Sarria, with a fortress in ruins above, has a main street -Calle Mayor- full of reminders of the Way, The Church of Santiago -Romanesque and Gothic-, the Hospital of San Antonio and the Convent of the Mercedarians are the most outstanding features among the traces left by the pilgrimages. The Churches of Barbadelo and Paradela (both Romanesque) also deserve a visit before one reaches Portomarín. The (also Romanesque) churches of San Pedro and San Nicolás as well as a pazo, a Galician country house, are the most important buildings of this otustanding stopping place on the Pilgrims' Way to Santiago.
From here it is advisable to take the C-535 as far as the regional road leading to Lugo. After another 10 km (6 mi.), the C-547 branches off to the left and takes the traveller directly to Santiago. 15 km further along, there is Palas do Rei, which is full of splendid Romanesque buildings and is the end of the 12th and last stage in the Codex. At Melide a visit should include the Church of Santa María, the church of the former Hospital of Sancti Spiritus and the portal of the Church of San Pedro. Arzúa is the next important village. It also has a former hospital next to the Church of La Magdalena. Lavacolla, the site of today's airport, is mentioned in Picaud's Guide as the Lavamentula where the pilgrims used to clean themselves before entering the city of the apostle.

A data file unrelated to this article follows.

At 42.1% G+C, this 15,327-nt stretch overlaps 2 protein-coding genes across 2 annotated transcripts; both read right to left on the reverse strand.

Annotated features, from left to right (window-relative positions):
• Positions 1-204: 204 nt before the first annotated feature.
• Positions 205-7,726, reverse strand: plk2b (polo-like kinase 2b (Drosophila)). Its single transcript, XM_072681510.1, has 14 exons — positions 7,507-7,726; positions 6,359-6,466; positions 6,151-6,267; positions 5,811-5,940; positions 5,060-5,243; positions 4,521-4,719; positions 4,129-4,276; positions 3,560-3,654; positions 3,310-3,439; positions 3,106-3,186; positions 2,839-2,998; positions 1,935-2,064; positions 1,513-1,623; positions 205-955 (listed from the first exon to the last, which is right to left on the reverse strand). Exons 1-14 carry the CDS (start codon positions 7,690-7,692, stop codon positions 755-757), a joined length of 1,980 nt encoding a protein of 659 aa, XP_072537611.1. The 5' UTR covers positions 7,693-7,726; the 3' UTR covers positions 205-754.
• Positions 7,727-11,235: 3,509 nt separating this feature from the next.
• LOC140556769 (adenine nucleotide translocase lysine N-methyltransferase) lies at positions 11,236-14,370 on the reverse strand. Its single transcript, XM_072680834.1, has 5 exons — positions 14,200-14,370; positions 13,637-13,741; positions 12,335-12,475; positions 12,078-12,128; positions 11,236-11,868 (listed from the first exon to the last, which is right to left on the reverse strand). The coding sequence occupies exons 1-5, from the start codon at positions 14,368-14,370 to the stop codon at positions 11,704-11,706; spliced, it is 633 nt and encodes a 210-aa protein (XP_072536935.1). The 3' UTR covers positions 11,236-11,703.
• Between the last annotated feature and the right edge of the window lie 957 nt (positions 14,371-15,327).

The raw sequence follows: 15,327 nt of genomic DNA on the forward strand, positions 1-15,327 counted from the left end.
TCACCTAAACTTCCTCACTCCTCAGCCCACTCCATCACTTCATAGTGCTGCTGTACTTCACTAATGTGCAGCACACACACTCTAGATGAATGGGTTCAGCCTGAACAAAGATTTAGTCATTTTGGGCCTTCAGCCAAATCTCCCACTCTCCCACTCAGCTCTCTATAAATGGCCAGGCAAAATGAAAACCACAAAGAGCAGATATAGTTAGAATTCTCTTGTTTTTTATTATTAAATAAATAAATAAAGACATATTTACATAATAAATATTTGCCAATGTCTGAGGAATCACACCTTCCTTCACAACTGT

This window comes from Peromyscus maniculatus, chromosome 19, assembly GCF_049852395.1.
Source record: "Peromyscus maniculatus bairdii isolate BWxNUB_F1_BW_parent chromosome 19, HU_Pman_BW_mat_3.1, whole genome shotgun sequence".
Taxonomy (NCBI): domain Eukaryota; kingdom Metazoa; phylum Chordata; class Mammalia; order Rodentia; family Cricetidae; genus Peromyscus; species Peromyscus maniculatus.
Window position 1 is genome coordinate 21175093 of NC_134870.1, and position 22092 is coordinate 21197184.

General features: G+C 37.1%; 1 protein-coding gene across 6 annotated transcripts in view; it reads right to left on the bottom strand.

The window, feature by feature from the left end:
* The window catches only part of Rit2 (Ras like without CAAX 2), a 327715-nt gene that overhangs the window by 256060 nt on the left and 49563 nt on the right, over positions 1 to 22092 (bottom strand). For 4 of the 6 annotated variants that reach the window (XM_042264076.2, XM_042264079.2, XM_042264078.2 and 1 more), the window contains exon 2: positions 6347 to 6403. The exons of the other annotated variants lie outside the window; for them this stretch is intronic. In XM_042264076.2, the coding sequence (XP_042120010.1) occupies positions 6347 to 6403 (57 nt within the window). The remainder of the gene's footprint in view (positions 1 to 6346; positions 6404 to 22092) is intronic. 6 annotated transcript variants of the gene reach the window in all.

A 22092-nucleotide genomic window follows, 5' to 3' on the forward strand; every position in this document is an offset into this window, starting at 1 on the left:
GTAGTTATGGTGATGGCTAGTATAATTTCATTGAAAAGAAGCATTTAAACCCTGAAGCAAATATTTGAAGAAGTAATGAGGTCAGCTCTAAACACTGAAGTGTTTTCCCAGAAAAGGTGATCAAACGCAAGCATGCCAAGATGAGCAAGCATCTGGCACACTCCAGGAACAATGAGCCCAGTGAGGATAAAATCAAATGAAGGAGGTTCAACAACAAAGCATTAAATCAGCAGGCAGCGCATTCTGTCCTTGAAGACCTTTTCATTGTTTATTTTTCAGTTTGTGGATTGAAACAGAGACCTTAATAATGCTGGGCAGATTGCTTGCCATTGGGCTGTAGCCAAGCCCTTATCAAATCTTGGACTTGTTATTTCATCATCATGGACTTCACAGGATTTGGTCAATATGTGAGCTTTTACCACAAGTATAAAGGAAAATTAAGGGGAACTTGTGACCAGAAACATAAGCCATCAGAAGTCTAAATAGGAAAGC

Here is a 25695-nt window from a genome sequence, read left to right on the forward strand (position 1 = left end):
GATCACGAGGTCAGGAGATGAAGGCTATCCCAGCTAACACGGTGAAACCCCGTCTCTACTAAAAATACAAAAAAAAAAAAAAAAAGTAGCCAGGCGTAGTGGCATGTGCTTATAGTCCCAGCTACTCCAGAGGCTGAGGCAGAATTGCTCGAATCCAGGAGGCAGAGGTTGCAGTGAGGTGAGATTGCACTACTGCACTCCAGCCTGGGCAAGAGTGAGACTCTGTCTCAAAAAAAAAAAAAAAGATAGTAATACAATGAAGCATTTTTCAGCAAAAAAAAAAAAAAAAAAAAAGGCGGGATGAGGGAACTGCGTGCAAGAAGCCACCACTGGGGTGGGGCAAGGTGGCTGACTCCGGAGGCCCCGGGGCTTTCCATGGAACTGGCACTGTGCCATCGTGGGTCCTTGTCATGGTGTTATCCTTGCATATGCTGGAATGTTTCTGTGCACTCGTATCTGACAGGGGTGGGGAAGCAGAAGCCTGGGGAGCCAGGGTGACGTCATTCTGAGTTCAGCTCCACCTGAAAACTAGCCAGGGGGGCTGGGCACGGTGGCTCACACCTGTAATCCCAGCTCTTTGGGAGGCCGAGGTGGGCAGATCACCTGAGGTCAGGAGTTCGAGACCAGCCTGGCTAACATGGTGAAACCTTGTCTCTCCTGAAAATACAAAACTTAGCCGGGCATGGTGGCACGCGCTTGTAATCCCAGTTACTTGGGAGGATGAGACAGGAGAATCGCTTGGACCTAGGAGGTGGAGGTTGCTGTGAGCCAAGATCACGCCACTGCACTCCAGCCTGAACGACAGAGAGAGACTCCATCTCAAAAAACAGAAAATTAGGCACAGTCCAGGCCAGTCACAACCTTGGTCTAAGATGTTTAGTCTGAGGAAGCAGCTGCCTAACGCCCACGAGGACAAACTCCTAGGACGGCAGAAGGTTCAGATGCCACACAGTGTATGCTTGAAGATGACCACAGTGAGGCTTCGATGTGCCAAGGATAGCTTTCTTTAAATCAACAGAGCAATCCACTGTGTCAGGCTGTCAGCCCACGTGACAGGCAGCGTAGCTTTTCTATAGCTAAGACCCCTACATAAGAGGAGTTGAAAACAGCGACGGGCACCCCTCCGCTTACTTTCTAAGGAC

From Hondarribia to Balmaseda: the Jacobean route in the Basque Country
Coming from central and northern Europe, after leaving Bayonne, pilgrims reached Hendaye and, after crossing the Bidasoa River they entered the Basque territory via lrún. From where pilgrims went on to Hondarribia, with its mediaeval urban centre and the remains of walls which have warranted it recognition as a Historico-Artistic Monument. Pilgrims proceeded on their journey towards Donostia-San Sebastian, a city that according to some historians was erected as a sanctuary and a hospice for pilgrims. It conserves several of its old buildings, such as the Parish Church of San Vicente, built in the Gothic style in the 15th century, and the Basílica of Santa María, built in the 18th century and featuring a fine baroque portico.
Continuation of their journey led pilgrims up to Mount Igueldo by an old path, and then on to Orio and Zarautz. In Zarautz, the Parish Church of Nuestra Señora la Real conserves a «Pilgrim's Tomb», a clear allusion to the town's jacobean past, and a baroque altarpiece. The Towers of Luzea and Motza are representative instances of Basque defensive architecture.